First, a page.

Photographing Snow Is Really Photographing Wind (Day 22 of 31)
There are different ways to photograph snow. One of the most interesting is when it’s blowing. When fine granules are blowing across a road or roof, or over the ground, it’s one of the few ways you can see the shape of the wind.
Smoke and clouds give us ways to “see” wind sometimes, as do sandstorms. But smoke and clouds move somewhat differently from the way snow does. (I imagine sand blows around more the way snow does, but I have never seen a sandstorm.)
The phenomenon I’m talking about is one illustrators use, as well as photographers. You see it in, for example, children’s picture books about snowfalls: the snow curling and eddying, blown about by the wind.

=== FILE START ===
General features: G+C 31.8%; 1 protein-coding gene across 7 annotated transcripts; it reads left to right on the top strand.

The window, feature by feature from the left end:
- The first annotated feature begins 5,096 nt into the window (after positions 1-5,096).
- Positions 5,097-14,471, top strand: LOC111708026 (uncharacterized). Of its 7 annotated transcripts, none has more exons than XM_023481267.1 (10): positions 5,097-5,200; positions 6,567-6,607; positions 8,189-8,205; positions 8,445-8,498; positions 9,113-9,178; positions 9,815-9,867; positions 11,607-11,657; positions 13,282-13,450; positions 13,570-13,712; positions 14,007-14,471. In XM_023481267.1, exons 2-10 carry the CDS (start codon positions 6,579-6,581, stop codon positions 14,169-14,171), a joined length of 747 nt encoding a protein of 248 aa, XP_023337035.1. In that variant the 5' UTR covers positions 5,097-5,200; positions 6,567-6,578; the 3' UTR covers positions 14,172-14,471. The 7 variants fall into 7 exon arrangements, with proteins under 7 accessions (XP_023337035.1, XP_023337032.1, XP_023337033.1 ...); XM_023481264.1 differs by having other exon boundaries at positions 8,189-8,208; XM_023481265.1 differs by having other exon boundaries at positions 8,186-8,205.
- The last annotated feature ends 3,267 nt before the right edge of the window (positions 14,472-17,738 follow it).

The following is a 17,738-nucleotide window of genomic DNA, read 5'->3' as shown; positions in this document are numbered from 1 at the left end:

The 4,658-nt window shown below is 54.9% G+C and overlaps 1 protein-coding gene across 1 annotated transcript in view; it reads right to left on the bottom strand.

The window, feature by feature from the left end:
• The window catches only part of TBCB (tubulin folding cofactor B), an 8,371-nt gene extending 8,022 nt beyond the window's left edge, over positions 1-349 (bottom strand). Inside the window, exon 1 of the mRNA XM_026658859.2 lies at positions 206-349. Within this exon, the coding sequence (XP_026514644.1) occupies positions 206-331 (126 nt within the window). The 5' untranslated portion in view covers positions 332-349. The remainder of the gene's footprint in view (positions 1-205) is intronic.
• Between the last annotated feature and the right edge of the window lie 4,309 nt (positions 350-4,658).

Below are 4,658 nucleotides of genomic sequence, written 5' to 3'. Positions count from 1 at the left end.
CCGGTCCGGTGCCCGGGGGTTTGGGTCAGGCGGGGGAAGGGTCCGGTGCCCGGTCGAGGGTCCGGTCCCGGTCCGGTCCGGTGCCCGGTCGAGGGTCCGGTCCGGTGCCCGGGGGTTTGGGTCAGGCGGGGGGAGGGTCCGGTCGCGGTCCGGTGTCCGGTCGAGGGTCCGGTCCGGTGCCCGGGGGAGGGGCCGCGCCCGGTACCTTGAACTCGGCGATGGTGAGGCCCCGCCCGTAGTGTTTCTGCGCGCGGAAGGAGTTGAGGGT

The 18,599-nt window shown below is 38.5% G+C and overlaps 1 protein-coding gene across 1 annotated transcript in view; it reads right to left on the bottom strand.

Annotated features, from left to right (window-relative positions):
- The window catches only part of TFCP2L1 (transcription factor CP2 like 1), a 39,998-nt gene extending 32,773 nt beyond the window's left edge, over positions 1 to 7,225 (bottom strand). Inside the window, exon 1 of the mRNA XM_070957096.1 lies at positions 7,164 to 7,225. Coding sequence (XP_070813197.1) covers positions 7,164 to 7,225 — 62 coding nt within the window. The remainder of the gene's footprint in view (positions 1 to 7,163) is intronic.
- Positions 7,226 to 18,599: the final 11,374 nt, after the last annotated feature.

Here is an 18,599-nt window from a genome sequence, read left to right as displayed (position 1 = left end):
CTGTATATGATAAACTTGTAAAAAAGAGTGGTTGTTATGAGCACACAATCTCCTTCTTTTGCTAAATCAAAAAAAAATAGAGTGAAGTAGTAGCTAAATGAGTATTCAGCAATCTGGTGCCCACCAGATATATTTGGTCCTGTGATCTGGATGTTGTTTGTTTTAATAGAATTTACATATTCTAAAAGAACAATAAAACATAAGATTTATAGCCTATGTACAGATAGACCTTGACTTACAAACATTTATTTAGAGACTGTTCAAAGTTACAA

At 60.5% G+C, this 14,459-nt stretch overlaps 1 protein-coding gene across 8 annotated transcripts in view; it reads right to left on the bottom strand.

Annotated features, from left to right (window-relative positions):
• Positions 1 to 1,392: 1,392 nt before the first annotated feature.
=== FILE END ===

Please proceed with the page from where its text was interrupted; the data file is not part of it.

In eastern Canada, where I live, it’s not time yet for the first snowfall of the season. That’s not the case in parts of the country that deal with a lot more of it than we do here; the North is already seeing snow on the ground. For the rest of the country, it’s partly something to be dreaded and partly just a simple fact of life. Doing whatever we can to enjoy it more—like getting out to photograph it—makes the long winter more bearable.
(For the month of October 2017, I’m participating in the 31 Days bloggers’ challenge. You can find out about it here, and check out the interesting work other bloggers are posting.)